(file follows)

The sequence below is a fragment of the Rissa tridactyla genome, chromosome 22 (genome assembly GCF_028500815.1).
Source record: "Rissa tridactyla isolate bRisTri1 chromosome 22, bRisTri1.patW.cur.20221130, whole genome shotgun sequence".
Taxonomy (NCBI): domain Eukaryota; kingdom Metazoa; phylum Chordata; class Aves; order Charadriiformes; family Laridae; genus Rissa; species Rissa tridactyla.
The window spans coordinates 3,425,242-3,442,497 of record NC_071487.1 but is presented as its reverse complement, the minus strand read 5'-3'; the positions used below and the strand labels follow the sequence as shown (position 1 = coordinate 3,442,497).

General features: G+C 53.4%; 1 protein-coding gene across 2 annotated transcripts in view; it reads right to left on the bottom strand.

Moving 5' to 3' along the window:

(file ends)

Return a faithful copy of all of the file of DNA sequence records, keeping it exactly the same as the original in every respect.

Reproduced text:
The sequence below is a fragment of the Rissa tridactyla genome, chromosome 22 (genome assembly GCF_028500815.1).
Source record: "Rissa tridactyla isolate bRisTri1 chromosome 22, bRisTri1.patW.cur.20221130, whole genome shotgun sequence".
Taxonomy (NCBI): domain Eukaryota; kingdom Metazoa; phylum Chordata; class Aves; order Charadriiformes; family Laridae; genus Rissa; species Rissa tridactyla.
The window spans coordinates 3,425,242-3,442,497 of record NC_071487.1 but is presented as its reverse complement, the minus strand read 5'-3'; the positions used below and the strand labels follow the sequence as shown (position 1 = coordinate 3,442,497).

General features: G+C 53.4%; 1 protein-coding gene across 2 annotated transcripts in view; it reads right to left on the bottom strand.

Moving 5' to 3' along the window: